Creating a balcony garden is an easy way to increase your curb appeal, and to green up an otherwise underutilized space. Many flowering annuals, bulbs, vegetables, herbs, and even small shrubs can survive quite well in containers and pots, serving as an invaluable addition to your balcony or outdoor space. They can be a focal point for entertaining guests and family, can provide you with fresh cuttings of herbs–think parsley, sage, rosemary, and thyme–or maybe just aid in the creation of a quiet place for contemplation.
Whichever the case, here is a mini guide on how to create an urban balcony garden for your outdoor space in Denver.
1. Assess Your Outdoor Space
The first step in planning any balcony garden is assessing your site conditions. Ask yourself critical questions such as: 1. How much sunlight does the site receive? 2. Is is exposed or sheltered? 3. Will there be access to water for irrigating? 4. Is the area very shady, or vice versa, and at what times of the day? 5. Are there high rises nearby, or things that you may want to block out? Be sure to take note of all of these observations.
2. Brainstorm Ideas
Once you have performed a site evaluation, start your planning process by creating goals. It can be helpful to write out a list of objectives. What do you want this new space to achieve? Perhaps it is adding color and interest to your outdoor space. Maybe it is screening the view of the neighbors and providing more privacy. Or maybe you just want something low-maintenance to green up the area, and something that will bring you joy throughout the year. When it comes to designing an outdoor balcony, the possibilities are endless! Think back to the lists of site conditions and objectives that you made – these will inevitably dictate what you can plant and where.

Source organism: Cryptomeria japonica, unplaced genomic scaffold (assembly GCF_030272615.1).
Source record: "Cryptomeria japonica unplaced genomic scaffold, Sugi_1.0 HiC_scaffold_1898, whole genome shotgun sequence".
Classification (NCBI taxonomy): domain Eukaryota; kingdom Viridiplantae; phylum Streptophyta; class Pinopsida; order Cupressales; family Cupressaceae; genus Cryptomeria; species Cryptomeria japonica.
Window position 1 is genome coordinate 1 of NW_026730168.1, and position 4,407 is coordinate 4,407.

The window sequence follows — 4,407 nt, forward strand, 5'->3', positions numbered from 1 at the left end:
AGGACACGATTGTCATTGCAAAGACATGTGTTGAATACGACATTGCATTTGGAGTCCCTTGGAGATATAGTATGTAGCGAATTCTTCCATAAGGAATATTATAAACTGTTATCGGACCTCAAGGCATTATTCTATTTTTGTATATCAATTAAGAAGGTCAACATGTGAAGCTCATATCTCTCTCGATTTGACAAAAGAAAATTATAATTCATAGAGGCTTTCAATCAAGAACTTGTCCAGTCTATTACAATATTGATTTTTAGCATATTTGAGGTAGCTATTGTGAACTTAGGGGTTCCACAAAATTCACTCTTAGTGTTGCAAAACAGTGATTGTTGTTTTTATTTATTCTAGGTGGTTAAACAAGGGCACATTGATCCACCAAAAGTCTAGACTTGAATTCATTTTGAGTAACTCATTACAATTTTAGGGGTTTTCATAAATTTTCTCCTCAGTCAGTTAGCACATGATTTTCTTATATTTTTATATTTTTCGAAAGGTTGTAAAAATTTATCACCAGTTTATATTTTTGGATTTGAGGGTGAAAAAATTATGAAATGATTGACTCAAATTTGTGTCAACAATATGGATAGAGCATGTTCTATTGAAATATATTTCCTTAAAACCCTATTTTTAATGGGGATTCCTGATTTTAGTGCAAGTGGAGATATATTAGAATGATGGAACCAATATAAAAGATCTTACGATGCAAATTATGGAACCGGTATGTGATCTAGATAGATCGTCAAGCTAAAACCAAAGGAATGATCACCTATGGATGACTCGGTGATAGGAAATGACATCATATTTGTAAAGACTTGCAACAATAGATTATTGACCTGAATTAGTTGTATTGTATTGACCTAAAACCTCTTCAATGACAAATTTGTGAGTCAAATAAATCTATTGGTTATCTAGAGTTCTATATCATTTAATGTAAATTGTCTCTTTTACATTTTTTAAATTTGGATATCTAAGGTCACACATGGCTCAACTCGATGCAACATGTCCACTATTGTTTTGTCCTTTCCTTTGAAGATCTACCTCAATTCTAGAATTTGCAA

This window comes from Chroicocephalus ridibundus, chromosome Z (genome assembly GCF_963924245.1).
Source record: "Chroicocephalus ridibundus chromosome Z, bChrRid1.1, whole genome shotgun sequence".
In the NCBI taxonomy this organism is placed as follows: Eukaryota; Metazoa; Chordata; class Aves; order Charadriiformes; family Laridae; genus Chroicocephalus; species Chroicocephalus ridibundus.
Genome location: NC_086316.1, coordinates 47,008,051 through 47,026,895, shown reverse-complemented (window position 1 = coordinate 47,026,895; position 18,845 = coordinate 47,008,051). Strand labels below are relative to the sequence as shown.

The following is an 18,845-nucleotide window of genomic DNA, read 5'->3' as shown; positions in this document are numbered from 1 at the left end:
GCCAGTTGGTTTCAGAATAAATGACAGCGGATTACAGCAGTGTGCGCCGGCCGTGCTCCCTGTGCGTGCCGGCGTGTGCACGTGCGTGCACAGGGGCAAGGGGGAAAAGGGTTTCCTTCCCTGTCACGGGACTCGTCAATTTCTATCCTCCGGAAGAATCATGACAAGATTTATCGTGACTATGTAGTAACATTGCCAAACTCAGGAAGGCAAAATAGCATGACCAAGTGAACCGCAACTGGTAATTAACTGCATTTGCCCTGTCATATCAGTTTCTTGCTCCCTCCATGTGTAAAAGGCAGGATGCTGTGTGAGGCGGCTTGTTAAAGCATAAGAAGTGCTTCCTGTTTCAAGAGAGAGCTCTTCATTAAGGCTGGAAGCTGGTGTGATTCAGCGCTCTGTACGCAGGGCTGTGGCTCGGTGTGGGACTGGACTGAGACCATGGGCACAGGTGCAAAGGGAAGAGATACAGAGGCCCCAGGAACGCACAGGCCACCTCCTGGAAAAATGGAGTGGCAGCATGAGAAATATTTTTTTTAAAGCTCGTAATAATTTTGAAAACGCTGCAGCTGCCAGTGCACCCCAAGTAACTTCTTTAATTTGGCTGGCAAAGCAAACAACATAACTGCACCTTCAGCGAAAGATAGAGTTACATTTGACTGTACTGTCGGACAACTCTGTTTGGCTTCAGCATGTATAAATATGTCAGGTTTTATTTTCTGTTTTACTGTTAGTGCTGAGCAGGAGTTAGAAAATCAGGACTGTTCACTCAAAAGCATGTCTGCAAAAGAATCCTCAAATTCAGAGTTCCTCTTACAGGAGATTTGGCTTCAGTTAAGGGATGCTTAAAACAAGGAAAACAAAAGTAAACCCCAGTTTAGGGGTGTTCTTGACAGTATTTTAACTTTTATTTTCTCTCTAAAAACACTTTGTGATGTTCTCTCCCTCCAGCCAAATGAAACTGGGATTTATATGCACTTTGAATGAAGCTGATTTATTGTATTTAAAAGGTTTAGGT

Now, the fun begins! The actual work.
3. Choose Plant Containers
The first step in the installation process is selecting a proper container or pot. Plastic pots are low-maintenance, and lightweight so they are easy to move, but generally don’t give you the same aesthetics as would a ceramic or clay pot. Wood is a good option if you are on a budget, and there are endless other options to choose from such as metal, stone, and composite materials. As a general rule of thumb, stick to one theme, be it ceramic or metal or stone. Groupings of different materials tend to confuse the eye, so limit it to one or two types of containers, of varying sizes.
Fill your containers or pots with a high quality growing medium. Regular potting soil is fine, or if you want to give your plants a little extra boost, mix in some peat moss or compost. Before filling your pots, be sure they have proper drainage holes (if they don’t, you will have to drill holes). I like to place a few stones or gravel in the bottom of each pot so that the holes don’t get clogged. Remember, good drainage is key.
4. Select Your Plants
Need ideas for what to plant? Go back to your original list of objectives and site conditions to see what will be appropriate. Herbs are a terrific and low-maintenance option, especially if you like to cook with fresh ingredients. For the more adventurous, try growing vegetables such as tomatoes or salad greens. If you want to add color, annuals such as geraniums or salvias require little more than water, fertilizer, and dead-heading to encourage continual blooming.
If you have shade, try Begonias or Coleus. For the low-maintenance types, tall grasses such as Feather Reed Grass (Calamagrostis) and seasonal color changing Little Bluestem (Schizachyrium scoparium) are easy to care for and have interesting flower heads in the fall. On the other end of the spectrum are the shrubs, such as dwarf Arbrovitae and Boxwood (Buxus), which have the added benefit of being evergreen. Be sure to source your material from a reputable local nursery – you may pay a little more than the big box stores, but you will get better service when it comes to asking for help, and your plant material will be of a higher quality too.
5. Organize & Maintain
Once you’ve potted your plants in the containers of your choosing, organize them accordingly. Make sure each plant is in a spot that will allow them to reach the most adequate amounts of sunlight or shade, depending on the plants needs. You can also arrange your containers in a way that adds volume and additional decor to your smaller outdoor space. In terms of maintenance, plants in containers need the same things that all other plants need – a proper amount of sunlight, adequate watering, occasional fertilizing, dead-heading when necessary, and good drainage. If you keep up with all these, your outdoor space will flourish!